How the Heck to Take Care of G & Z's Pool and Other Thoughts...
Stevo... this is for you!
Photos Compliments of Z!
(Hover over Z's photos for more info about them.)
I think the best way to keep this pool relatively clean is by brushing it down on a regular basis, especially if you start to see the color change to a bit of a green. The color in the photo above is from today and it is quite nice. If you take the pool brush and notice that it pushes up some greenish-brown stuff, you are noticing the beginnings of an algae bloom. It's easier to keep the algae from getting out of control around here by staying on top of the condition of the pool.
In general, the way we have it set up right now, the pressure gauge on the filter should be running at around 20 psi. If you notice the gauge running closer to 28 psi or higher, please backwash the filter.
You'll remember that we back-washed the filter together. Please remember to put a band clamp around the backwash hose so that it stays on. With this new 1 1/2 horsepower pump, the hose can fly right off, and the next thing you know, you're soaked and desperately looking for the "OFF" switch! In this photo, the backwash hose is attached and the band clamp is in place and tight. Remember to rotate the multi-port valve to "Backwash" as in the photo and to bring the blue hose in the front side yard out to the street so that the water can drain down the curb. Run on "Backwash" for about one minute, or until the little glass viewing jar is relatively clear.
The salt generator should be running at a rate to keep the chlorine content of the pool at somewhere between 1 and 3 parts per million. You can test this with the test strips that we left out for you.
We have set the pump and salt generator to run for eight hours per day and the salt generator at 80 percent. This may or may not be enough. If you notice when you stop by that the chlorine is reading low in the pool, first please adjust the generator to 100 percent. Then in a couple of days, if the chlorine is still reading low, please increase the time on the pump by two hours. This can be done by moving the little metal tabs on the dial of the timer.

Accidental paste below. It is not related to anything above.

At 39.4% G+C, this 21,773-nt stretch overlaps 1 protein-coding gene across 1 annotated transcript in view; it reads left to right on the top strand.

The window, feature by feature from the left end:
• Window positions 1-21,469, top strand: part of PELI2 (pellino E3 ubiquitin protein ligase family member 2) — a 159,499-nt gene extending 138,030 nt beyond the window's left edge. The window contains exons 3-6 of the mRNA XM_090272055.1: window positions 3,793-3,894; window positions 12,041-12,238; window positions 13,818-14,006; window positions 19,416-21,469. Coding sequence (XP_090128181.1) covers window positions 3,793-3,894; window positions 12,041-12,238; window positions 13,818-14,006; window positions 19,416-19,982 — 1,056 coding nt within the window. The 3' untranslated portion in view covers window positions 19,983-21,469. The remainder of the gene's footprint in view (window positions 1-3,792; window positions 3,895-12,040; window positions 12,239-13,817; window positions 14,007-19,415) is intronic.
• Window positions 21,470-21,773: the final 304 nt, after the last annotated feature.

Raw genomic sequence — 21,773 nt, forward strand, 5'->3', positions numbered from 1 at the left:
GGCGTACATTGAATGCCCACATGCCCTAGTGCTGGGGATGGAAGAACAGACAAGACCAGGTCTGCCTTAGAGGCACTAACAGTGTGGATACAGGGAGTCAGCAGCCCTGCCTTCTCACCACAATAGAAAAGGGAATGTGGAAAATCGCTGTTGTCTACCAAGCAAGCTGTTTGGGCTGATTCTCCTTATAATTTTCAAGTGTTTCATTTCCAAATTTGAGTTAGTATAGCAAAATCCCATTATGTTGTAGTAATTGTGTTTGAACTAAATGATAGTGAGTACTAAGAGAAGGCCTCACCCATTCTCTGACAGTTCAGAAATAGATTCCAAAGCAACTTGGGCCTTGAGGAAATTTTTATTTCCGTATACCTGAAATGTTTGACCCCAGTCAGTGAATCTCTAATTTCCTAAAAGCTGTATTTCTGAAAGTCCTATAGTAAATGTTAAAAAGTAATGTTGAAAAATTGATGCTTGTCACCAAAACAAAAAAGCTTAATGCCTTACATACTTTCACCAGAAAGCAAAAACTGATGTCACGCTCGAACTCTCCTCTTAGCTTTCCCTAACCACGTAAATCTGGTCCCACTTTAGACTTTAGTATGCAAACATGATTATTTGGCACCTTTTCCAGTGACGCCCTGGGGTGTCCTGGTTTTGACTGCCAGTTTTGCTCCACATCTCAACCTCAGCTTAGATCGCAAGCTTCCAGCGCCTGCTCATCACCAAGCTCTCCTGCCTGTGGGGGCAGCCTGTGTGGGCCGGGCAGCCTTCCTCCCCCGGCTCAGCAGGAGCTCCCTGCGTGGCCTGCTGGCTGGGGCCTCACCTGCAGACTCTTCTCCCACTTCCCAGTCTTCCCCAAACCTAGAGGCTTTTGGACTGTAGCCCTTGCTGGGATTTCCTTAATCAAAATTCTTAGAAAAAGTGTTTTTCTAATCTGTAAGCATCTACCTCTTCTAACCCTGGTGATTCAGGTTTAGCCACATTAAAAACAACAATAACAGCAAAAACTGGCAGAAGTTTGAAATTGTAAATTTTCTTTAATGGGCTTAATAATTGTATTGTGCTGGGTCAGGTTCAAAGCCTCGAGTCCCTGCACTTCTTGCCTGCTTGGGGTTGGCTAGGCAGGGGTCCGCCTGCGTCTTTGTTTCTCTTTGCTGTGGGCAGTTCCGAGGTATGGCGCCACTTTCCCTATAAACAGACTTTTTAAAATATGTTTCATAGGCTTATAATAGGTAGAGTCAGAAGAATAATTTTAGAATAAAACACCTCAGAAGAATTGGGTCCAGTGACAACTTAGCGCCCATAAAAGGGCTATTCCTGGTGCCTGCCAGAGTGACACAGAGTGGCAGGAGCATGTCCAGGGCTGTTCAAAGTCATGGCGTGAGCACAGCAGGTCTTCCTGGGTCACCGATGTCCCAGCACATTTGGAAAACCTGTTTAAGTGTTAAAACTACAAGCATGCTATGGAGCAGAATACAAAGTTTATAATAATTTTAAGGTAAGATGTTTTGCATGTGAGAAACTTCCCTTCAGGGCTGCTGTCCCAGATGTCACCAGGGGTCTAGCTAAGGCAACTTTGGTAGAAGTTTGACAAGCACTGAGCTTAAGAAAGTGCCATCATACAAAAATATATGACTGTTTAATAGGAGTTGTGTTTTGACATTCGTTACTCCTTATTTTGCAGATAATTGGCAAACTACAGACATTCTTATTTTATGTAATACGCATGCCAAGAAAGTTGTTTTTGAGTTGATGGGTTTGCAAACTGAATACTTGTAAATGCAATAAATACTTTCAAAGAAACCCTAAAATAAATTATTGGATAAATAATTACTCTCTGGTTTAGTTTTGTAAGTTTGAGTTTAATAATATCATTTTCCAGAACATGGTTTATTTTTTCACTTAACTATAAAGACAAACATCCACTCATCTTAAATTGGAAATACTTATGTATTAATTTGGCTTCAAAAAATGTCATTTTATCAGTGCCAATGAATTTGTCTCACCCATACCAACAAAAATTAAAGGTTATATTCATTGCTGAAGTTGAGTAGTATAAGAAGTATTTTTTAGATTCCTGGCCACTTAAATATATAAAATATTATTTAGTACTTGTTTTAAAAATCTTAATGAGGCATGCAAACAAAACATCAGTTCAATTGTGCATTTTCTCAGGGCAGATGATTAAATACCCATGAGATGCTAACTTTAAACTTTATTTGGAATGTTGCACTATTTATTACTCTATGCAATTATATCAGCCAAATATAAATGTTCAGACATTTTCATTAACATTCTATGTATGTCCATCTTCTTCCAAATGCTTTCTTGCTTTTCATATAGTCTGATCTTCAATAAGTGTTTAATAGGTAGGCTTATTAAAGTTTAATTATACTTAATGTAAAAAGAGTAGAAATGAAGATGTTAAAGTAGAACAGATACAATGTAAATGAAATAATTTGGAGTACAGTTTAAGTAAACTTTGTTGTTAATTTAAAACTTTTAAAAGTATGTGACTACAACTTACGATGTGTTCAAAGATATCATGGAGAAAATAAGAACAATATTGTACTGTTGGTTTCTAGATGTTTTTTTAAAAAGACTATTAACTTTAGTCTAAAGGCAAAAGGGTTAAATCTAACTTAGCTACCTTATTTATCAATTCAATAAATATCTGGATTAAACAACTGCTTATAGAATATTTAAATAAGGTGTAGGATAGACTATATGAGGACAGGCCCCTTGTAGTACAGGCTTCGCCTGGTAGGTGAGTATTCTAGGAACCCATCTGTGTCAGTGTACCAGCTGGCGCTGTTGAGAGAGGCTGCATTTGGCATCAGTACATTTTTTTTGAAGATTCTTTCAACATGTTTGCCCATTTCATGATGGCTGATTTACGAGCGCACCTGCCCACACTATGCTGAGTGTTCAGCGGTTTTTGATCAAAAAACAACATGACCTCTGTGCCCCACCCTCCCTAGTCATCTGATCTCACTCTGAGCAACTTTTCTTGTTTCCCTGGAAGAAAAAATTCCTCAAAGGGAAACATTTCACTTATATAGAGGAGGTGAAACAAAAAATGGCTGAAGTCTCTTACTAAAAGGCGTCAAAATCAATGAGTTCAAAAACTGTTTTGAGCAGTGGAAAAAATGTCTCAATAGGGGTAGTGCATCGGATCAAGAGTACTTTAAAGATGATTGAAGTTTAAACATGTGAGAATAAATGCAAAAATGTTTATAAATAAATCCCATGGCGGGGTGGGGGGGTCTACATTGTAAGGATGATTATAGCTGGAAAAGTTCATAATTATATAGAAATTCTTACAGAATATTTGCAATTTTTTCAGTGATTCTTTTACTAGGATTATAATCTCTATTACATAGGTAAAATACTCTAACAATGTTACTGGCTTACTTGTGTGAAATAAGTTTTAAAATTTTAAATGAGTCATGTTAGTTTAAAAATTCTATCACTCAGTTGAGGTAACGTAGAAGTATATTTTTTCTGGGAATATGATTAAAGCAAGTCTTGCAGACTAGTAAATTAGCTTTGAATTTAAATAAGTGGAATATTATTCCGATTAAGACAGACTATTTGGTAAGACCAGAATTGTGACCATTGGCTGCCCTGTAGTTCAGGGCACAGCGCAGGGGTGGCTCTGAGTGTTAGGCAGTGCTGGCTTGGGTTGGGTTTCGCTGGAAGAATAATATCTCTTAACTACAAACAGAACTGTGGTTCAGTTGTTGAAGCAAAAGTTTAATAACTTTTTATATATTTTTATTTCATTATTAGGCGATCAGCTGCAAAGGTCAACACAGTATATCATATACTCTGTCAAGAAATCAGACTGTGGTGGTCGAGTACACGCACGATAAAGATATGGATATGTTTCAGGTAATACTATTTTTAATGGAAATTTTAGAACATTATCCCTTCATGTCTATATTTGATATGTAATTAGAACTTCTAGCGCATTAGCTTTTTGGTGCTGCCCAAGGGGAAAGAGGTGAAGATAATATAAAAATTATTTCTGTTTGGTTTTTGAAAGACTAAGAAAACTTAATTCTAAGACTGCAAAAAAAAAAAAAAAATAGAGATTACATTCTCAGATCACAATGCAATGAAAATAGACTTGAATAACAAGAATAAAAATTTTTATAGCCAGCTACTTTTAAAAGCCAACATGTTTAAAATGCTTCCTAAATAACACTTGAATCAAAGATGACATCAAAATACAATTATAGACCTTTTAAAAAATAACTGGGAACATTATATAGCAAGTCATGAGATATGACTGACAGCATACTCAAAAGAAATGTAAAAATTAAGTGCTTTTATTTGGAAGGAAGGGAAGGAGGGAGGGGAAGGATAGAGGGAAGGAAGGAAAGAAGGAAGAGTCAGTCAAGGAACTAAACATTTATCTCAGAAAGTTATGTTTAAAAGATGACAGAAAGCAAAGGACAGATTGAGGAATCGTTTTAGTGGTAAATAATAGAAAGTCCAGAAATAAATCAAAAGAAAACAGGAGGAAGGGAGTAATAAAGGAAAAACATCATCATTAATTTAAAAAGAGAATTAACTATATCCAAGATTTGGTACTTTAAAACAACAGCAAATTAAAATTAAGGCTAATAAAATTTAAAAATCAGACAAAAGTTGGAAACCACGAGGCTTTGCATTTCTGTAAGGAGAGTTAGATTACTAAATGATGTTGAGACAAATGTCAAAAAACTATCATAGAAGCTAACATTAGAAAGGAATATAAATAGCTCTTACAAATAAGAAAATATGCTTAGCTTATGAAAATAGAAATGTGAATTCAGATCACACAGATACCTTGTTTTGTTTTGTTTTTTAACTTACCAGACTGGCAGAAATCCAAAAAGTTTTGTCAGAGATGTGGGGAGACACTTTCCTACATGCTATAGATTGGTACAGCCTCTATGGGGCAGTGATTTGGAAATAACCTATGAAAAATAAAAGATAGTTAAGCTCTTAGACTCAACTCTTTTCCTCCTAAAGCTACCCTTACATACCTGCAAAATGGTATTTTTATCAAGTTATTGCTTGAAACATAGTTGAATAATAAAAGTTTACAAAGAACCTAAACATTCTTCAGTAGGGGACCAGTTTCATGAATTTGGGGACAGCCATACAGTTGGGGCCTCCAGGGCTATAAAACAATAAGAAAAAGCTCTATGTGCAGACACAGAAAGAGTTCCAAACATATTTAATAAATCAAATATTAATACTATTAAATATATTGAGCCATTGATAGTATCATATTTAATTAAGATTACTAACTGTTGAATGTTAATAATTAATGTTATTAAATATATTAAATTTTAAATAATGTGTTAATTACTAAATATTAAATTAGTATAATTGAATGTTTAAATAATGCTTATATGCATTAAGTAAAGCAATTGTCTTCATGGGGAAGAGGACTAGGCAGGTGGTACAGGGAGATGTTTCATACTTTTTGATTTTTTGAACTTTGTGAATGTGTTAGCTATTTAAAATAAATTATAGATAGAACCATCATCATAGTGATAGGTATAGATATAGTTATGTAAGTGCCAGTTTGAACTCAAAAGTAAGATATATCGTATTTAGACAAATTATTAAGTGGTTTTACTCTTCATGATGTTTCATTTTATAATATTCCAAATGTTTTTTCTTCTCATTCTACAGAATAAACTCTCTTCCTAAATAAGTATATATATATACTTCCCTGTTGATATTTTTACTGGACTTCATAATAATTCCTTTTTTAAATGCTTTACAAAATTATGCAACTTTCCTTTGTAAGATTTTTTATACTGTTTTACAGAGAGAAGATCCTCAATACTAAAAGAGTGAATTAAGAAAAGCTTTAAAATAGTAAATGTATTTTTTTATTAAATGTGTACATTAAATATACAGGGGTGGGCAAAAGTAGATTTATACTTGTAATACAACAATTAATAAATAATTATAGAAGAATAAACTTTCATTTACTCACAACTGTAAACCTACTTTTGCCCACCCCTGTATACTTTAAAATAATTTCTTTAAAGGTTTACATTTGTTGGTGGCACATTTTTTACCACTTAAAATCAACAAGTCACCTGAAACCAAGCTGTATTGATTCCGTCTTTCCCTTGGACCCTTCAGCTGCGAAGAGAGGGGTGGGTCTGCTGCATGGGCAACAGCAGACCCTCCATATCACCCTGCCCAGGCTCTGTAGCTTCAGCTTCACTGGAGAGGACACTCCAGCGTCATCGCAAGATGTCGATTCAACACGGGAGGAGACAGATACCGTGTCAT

Please do brush the entire surface of the pool, bottom and walls, if you begin to notice a change in color of the pool. Remember to check the skimmer basket and empty, especially if it has rained hard and a lot of leaves have fallen in the pool. However, you'll notice that, because of the way we have the plumbing right now, there won't be a lot of debris that gets caught up in the skimmer basket. Rather, all of the floating stuff that gets in the pool -- bugs, leaves, and what-not -- seem to get caught up in the small circular current by the stairs. If you are swimming in the pool and want it to be cleaner on the surface, just change the brush attachment on the long handle to the skimming net, and skim the surface of the water.
By the way, in the past we've had some issues with the pool plumbing underground leaking somewhat. This is why we've dug up the pipes in several places. If you notice the water level in the pool gets below the top of the first tile, please go ahead and fill the pool with more water up to about half way up the second tile. This will take several hours with the garden hose on full blast. So, if you notice the pool getting a bit low, it may be time to bring over a cute young lady to teach how to swim and to hang out for a few hours!
The plants around the pool and in the vegetable patch will need to be watered on a regular basis. Use your best judgment. If you find that some of the potted plants are getting too dry, don't hesitate to move them into more shady spots.
I water the houseplants once a week. The little red clover and the peace lily (the one with white flowers), tend to like to sit in water. So, if you keep the containers they're sitting in pretty full of water, they'll be nice and happy.
That's about all for now. If you have any questions, don't hesitate to call me.